Brining is any chef's secret to flavorful, succulent, crispy-on-the-outside-juicy-on-the-inside chicken. Read on for how I learned to brine and roast chicken while working at Thomas Keller's Bouchon Bistro in Yountville, California.
No time for a brine? No problem! You can still roast up an amazing chicken. The professional secrets to crispy skin and juicy flesh are a high oven temperature and letting the chicken rest before serving.
- about a gallon of water
- 6-8 ounces/about a ½-¾ cup of kosher flake salt
- 1-2 lemons, quartered
- fresh thyme
- fresh parsley
- 2-3 bay leaves
- a small handful of whole black peppercorns
- ⅓ cup raw honey, optional
Simple Roast Chicken
- whole roasting chicken, 3-4 pounds, any innards removed (no rinsing or washing!)
- melted clarified butter (ghee) or high-temp oil like avocado
- few pinches of fresh thyme leaves picked off the stems
Brine + Dry Chicken
- Combine half of the water and brine ingredients in a large pot, and bring just to a boil. Stir to dissolve the salt and honey, then remove from the heat.
- Pour the hot brine mixture into a very large bowl with the remaining half of water, and cool until chilled. A faster way to cool down the brine is to add an equal amount of ice in place of the cold water.
- Fully submerge the chicken in chilled brine, cover, and brine for about 8 hours. Overnight can be a great way to achieve this time frame. If you plan on brining longer or think you'll forget to take it out on time, use half the amount of salt to be safe.
- Remove the chicken from the brine, and store it uncovered in the refrigerator for up to three days. This will dry out the skin, which will then get wonderfully crispy in the oven.
Roast + Rest
- Let the chicken sit on the counter to come to room temperature. This can take up to an hour or more for a larger chicken.
- Preheat the oven to 475° F.
- Truss the chicken (optional). Take a long piece of kitchen twine and place the center underneath the bottom of the neck (top) of the chicken. Wrap it around the side of the legs, then cross and bring both sides of twine up in between the legs. Wrap around the end of the leg bones, and tie a knot to bring the legs together.
- Brush or drizzle the room temperature chicken with a high-heat oil or melted, clarified butter (ghee).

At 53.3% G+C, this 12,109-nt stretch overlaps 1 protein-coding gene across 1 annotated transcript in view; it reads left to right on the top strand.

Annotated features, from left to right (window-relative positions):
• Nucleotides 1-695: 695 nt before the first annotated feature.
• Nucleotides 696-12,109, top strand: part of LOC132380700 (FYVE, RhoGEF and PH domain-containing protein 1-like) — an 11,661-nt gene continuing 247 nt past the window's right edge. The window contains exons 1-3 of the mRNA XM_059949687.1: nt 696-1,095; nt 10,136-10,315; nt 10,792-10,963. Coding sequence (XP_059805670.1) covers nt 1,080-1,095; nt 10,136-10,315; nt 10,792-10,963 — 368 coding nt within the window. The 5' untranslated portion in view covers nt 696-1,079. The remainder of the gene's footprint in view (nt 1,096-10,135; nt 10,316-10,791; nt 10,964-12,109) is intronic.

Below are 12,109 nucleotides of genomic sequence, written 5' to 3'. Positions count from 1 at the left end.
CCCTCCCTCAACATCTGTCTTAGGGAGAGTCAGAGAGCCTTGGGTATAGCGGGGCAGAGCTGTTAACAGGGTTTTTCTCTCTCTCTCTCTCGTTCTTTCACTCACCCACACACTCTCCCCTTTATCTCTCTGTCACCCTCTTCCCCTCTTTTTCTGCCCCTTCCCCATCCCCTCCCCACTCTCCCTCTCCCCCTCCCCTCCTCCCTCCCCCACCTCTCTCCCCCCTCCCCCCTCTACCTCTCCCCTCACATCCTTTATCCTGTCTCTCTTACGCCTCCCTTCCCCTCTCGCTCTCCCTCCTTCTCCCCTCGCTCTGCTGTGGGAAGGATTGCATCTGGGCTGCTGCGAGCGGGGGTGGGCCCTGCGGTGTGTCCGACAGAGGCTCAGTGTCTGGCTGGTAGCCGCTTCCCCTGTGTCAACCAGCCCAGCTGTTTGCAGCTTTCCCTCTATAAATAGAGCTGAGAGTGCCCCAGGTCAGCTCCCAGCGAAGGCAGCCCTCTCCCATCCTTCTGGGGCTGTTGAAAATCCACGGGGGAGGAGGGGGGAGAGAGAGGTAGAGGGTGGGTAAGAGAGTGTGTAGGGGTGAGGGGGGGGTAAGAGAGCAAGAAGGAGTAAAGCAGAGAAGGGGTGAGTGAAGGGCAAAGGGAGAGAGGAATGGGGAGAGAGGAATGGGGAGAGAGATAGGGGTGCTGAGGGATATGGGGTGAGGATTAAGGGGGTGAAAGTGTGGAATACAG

- Rain down salt from a foot or so above the chicken, covering it evenly and seasoning inside the cavity. Sprinkle the thyme leaves on in the same way.
- Place the chicken breast-side up in a sauté or roasting pan. Or my favorite, sitting upright on the tube of a bundt pan.
- Roast for about 20 minutes at 475° F, then turn the oven temperature down to 400° F.
- Finishing roasting for about 30-40 more minutes. Do not baste the chicken or cover it with foil.
- Remove the chicken when the skin is a dark golden-brown color, and the temperature inside the thickest part of the thigh reads at or almost 165°F on a kitchen thermometer.
- Let the chicken rest in the pan for about ten minutes before carving and serving.
- Store leftover chicken covered and chilled, and reheat in a 350° F oven.
On brining: The formula for a basic, gentle brine is about half of a cup of flake salt (5 ounces) for every gallon of water. Using table salt? Use about half the measure, as table salt is much stronger by weight than kosher or any flake salt. I personally don't recommend iodized or table salt, as it contains fillers and added sugar.
Seasoning with salt: Season the brined chicken with salt all over the outside and inside the cavity. Evenly, excessively, and everywhere. Pinching salt in your fingers and raining it down from a few inches above the meat is a great way to get a nice covering. And prevents random bites with too much salt or any without enough.
For extra crispy skin: Leave your brined (or not) chicken uncovered in the fridge for a couple of days. The skin will go from opaque to translucent. If you really want to get crazy, place a battery-operated fan next to it. No, the chefs at Bouchon don't do this. But the large walk-in coolers at most restaurants are equipped with fans that blow the cold air around. A small battery-operated fan would be the home hack.
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